پتانسیل انگیزش تیم ها : تست و گسترش چن و کانفر (2006) مدل سطح متقابل انگیزه در تیم ها
|کد مقاله||سال انتشار||مقاله انگلیسی||ترجمه فارسی||تعداد کلمات|
|4901||2009||11 صفحه PDF||سفارش دهید||محاسبه نشده|
Publisher : Elsevier - Science Direct (الزویر - ساینس دایرکت)
Journal : Organizational Behavior and Human Decision Processes, Volume 110, Issue 1, September 2009, Pages 45–55
Although individual- and team-level studies of motivational processes abound, very few have sought to link such phenomena across levels. Filling this gap, we build upon Chen and Kanfer’s (2006) multilevel theoretical model of motivation in teams, to advance and test a cross-level model of relationships between individual and team motivation and performance. Data from two samples of undergraduates performing simulated team tasks supported the direct and mediated cross-level relationships between team-level prior performance, efficacy, and action processes with individual-level self-efficacy, goal striving, and performance. The findings provide support for a multilevel, system-based formulation of motivation and performance in teams. Findings also contribute to the on-going debate on whether motivational processes account for performance once controlling for prior performance.
نتیجه گیری انگلیسی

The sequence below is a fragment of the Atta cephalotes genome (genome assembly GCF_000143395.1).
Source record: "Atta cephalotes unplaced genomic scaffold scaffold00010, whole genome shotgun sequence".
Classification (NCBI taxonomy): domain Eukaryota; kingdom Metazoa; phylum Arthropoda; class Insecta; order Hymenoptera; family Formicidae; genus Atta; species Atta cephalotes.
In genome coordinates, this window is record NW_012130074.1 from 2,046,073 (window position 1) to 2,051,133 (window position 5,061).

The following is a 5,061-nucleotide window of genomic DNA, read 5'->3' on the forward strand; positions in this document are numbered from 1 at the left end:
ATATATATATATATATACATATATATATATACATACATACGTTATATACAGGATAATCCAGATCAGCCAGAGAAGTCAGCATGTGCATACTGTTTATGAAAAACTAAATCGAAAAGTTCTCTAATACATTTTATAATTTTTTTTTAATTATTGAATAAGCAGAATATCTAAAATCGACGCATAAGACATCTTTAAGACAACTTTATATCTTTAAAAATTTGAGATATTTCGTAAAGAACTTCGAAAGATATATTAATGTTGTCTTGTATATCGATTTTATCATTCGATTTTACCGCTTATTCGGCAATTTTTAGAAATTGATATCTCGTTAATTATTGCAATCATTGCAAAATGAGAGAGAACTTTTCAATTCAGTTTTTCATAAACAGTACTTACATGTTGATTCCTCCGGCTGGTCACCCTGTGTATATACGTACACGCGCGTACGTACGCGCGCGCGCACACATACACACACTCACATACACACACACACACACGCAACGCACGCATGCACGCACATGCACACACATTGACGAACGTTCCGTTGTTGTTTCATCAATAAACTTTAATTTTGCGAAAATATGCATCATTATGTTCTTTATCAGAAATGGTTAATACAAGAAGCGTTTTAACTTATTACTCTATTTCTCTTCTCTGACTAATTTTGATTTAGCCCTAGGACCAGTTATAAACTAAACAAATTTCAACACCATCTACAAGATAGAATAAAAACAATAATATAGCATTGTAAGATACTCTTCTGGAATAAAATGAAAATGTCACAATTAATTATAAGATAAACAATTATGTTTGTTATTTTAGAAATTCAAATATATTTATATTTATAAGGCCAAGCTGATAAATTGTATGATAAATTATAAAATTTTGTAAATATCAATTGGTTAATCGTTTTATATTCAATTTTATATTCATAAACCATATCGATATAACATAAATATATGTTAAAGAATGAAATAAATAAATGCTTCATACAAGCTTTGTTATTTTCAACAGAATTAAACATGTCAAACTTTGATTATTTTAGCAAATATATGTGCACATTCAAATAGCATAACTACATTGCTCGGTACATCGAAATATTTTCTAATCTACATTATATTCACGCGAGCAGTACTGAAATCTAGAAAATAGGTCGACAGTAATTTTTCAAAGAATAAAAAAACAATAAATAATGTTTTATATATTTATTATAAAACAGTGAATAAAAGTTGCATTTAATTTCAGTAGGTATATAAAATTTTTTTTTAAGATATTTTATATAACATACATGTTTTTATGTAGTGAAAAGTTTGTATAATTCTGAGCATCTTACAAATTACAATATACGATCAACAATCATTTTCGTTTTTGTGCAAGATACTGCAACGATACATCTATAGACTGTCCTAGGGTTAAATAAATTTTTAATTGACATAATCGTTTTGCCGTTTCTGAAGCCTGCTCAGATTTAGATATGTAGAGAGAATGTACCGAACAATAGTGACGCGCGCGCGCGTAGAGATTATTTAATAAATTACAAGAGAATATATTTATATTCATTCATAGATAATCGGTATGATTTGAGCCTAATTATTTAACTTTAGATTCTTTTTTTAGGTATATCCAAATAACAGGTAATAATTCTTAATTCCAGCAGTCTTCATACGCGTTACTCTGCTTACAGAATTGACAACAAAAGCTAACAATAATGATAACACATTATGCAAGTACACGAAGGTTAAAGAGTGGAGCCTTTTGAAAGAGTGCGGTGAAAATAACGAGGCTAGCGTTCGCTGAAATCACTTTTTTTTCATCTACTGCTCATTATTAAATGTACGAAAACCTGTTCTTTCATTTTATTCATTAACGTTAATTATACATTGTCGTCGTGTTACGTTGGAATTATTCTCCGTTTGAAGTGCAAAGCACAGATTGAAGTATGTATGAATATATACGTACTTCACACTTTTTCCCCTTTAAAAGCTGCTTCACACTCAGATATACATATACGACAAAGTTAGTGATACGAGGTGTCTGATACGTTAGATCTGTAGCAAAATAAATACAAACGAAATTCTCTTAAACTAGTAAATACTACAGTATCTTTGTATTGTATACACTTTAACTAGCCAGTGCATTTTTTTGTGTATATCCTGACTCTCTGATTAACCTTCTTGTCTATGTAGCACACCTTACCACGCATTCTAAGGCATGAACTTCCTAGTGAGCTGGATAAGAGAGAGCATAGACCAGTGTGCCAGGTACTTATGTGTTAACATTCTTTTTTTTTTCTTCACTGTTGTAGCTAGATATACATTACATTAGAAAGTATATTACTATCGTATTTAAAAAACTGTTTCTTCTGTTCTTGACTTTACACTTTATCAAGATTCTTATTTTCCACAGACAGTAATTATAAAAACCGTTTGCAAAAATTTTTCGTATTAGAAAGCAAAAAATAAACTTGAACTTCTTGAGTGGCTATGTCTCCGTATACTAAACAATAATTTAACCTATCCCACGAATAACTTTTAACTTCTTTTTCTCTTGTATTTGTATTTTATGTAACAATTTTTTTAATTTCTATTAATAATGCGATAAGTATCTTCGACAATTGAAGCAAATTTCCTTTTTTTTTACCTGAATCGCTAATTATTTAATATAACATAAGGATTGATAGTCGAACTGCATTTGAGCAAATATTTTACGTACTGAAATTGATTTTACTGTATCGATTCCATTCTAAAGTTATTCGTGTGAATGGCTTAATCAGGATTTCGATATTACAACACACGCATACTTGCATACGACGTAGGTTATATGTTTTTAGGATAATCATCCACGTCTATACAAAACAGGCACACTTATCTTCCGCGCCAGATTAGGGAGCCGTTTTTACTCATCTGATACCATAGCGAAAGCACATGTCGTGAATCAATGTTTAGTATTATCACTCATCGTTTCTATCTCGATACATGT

Despite important differences in team characteristics (larger team size and different team task) and measurement approaches (objective indices of goal striving, action processes, and individual performance), results from Sample 2 largely replicated results from Sample 1. In fact, the only difference in results across the two samples involved suppressor effects detected in Sample 1. However, despite suppressor effects in Sample 1, all hypotheses received support in both samples. Interestingly, results in Sample 2 held even after taking into account the experimental manipulations of feedback. Particularly informative was the finding that prior team and individual performance significantly related to subsequent self-efficacy and team efficacy, over and above individual and team feedback, respectively. This suggests that actual prior performance levels more significantly related to efficacy beliefs than the performance feedback provided to participants via the manipulation. General discussion Building off studies by Chen et al., 2005 and DeShon et al., 2004, which established homology between individual-level and team-level motivation and performance, this research provided consistent evidence for the cross-level pathways by which team and individual motivation are connected, supporting key tenets of the Chen and Kanfer (2006) multilevel model of motivation in teams. More broadly, our findings also contribute unique empirical evidence to a growing recognition that motivation is not just an intra-psychic process, but, rather, involves a more complex set of contextually-grounded, interpersonal, temporal, as well as person-centered phenomena ( Grant, 2007, Kanfer et al., 2008 and Kark and van Dijk, 2007). Findings and contributions The present findings augment extant theory and the research literature in five ways. First, we extend previous research on individual and team homology by demonstrating how motivational processes at the team level influence motivational processes at the individual level. Consistent with Chen and Kanfer (2006), our findings indicate that with the exception of the relationship between team action processes and individual performance, team level motivation constructs exert cross-level influences on individual motivation through mediated pathways, rather than directly. Our findings further show that the mediating pathways linking between team and individual motivation involved overlap in level (i.e., some mediators were at the individual level, as were the outcomes), as well as in content and timing (i.e., other mediators captured similar conceptual meanings and operated simultaneously with the outcomes). Although these results may represent an artifact of design, it is also possible that these findings reflect an important boundary condition on cross-level influences – namely that influences may be limited to contexts that afford intrinsic alignment of multilevel motivation constructs, whether they be experiential (e.g., prior individual and team enactive mastery), cognitive (e.g., team efficacy and self-efficacy), or behavioral (e.g., team action processes and individual goal striving). Our second contribution pertains to the findings that team-level motivation can explain additional variance in individual performance over and above individual-level motivation. The direct cross-level relationships between team action processes and individual performance stands in sharp contrast to the mediated pathway observed in analyses of cross-level relationships at all prior points in the chain. Conceptually, we suggest that team-level action processes, in contrast to team efficacy, for example, operate directly on the context for performance and may be influential due to their environmental (rather than psychological) impact on action. For example, a teammate’s backup behavior may contribute directly to another individual’s performance without necessarily enhancing that person’s self efficacy or goal striving. The third contribution of our findings pertains more generally to the measurement of motivational processes in teams. In particular, we detected strong support for cross-level relationships in our model despite quite different approaches measuring goal striving and team action processes (i.e., self-ratings in Sample 1 vs. objective indices in Sample 2). Regardless of measurement approaches and other differences in team attributes (e.g., 2-member vs. 3-member teams), the findings involving team action process and individual goal striving were quite similar. These results suggest that these measurement approaches all represent viable means of capturing these critical motivational processes. Collectively, the reliance on different measurement approaches and the differences in team characteristics across the studies serve to substantially enhance the validity and generalizability of our findings. Fourth, our findings also contribute to the literature by helping to further inform the controversy regarding the direction of efficacy influences on performance. Heggestad and Kanfer (2005) found that self-efficacy does not predict performance after controlling for prior performance. Findings by Vancouver et al., 2001 and Vancouver et al., 2002 indicate further that when examined from a within-individual perspective, self efficacy exerts a slight negative influence on subsequent performance. In contrast, using a within-individual (and within-team) design in both Samples 1 and 2, we found a positive relation between self-efficacy and subsequent goal striving and performance, even when controlling for prior performance. It is quite possible that the contextual features of task performance in our studies, in which individuals were accountable to teammates, operated to reduce the likelihood of overconfidence (and a resulting reduction in effort). Further, it is reasonable to propose that the significant relationships between self-efficacy and subsequent performance in our studies stemmed primarily from context (cross-level) influences, and that context influences modulated self-efficacy judgments beyond past individual performance alone. Given the ubiquitous nature of teams in modern work, further research is needed to identify the task/team context conditions that may indeed produce the negative relation observed by Vancouver et al., 2001 and Vancouver et al., 2002. For example, team longevity, rewards, leadership, and task interest/meaningfulness can all play important roles in whether or not individuals and teams become overconfident as they perform over repeated episodes. Finally, our findings with respect to cross-level relationships suggest several potential implications for managing teams and individuals working in teams, which, to date, has focused largely on managing team-level motivational processes (Kozlowski & Bell, 2003). Specifically, effective management of team effectiveness can also pay high dividends in terms of influencing the motivation and performance of individual members within the team. Indeed, our findings suggest that interventions and practices directed at improving team efficacy and team action processes translate into more effective individual-level self-regulation and performance. This may prove to be particularly beneficial if members work simultaneously on multiple teams. To the extent that participation in “Team A” helps to promote effective members’ self-regulation processes, organizations may not only reap the benefits of more effective Team A performance, but they may also derive value from more effective performance of those same members in “Teams B, C, D, etc.” as well as, perhaps, in their non-team work activities. Thus, managerial actions that enhance the effectiveness of a team’s operations may prove beneficial far beyond the value of just that team’s performance. Limitations and future research No research is without limitations and two associated with these studies warrant note. First, we investigated cross-level relationships with students performing in the context of two simulations designed to map well to the major time, task, and psychological demands of modern flight and radar teams. Although psychological fidelity was rather high in both samples, replications of our findings using organizational teams in field settings and teams performing different tasks are clearly needed. Another limitation of our study is that we did not experimentally manipulate key constructs in our model. As such, we cannot draw strong causal inferences from our results. Although feedback was manipulated in Sample 2, this manipulation did not seem to affect the processes we studied. Clearly, experimental replications of our findings are needed to strengthen the internal validity of our findings. In addition to strengthening the internal and external validity of our research, additional fruitful avenues for future research include incorporating various predictors of individual and team motivation, beyond prior performance, as well as testing possible boundary conditions for the generalization of motivation theory across levels of analysis. First, researchers should uncover unique and complementary practices that motivate individuals both personally and collectively. For instance, team staffing systems may need to identify individual differences that help drive individual team members’ performance, as well as the best combination or configuration of individual differences at the team-level. Second, it is important to examine the possible moderating effects of certain boundary conditions on the interplay between individual and team motivational processes. For instance, work team characteristics (e.g., reward structure, team composition), as well as the extent to which team-level motivation constructs (such as team efficacy beliefs) are strongly vs. weakly shared among members can moderate the extent to which team and individual motivation processes are related. More research is also needed to enhance our understanding of the individual-level efficacy–performance relationship by considering contextual moderators of this relationship. For example, it is possible that this relationship remains positive and significant over time when individuals perform in a team that has a more learning oriented climate, but that this relationship becomes more negative over time when team climate is more performance oriented, since a more learning oriented climate may encourage team members to be more receptive to changes in the task environment (cf. Audia, Locke, & Smith, 2000). A related issue that deserves additional attention is whether goal striving and team action processes always positively contribute to performance. Research should examine, for example, whether effective allocation of individual and collective effort towards accomplishing a misguided goal (e.g., due to a mismatch between the goal and the environmental requirements) may be harmful in teams. Finally, an underlying assumption in our study was that top-down (contextual) influences are more powerful than bottom-up (emergent) influences. Now that we have clear evidence that team motivational variables can exact strong influences on individual motivation and performance, the time may be ripe to consider more carefully whether, when, and how individual motivation may also exert emergent influences on team outcomes. Indeed, inspection of Table 1 and Table 3 suggests that, in both samples, prior and subsequent individual performance both correlated positively with subsequent team performance, which could be suggestive of plausible upward influences. However, the motivational and social mechanisms through which individual motivation and performance emerge to influence team motivation and performance may be complex, and are not yet clear. Providing some guidance on this issue, Mathieu and Taylor (2007, p. 145) suggested that “upward influences would be more prominent in instances where higher level phenomena have yet to fully crystallize or form, such as during socialization periods, early team interactions, following a major organizational intervention, and so forth.” Thus, research that measures and/or manipulates individual and team motivational processes at critical junctures in the team’s development and compilation process (cf. Kozlowski, Gully, Nason, & Smith, 1999) can shed more light on the relative importance and likely timing of top-down vs. bottom-up motivational influences in teams. Although designing and executing such studies can be quite challenging and complex, such research will no doubt enhance our understanding of the complex, multilevel nature of motivation in teams.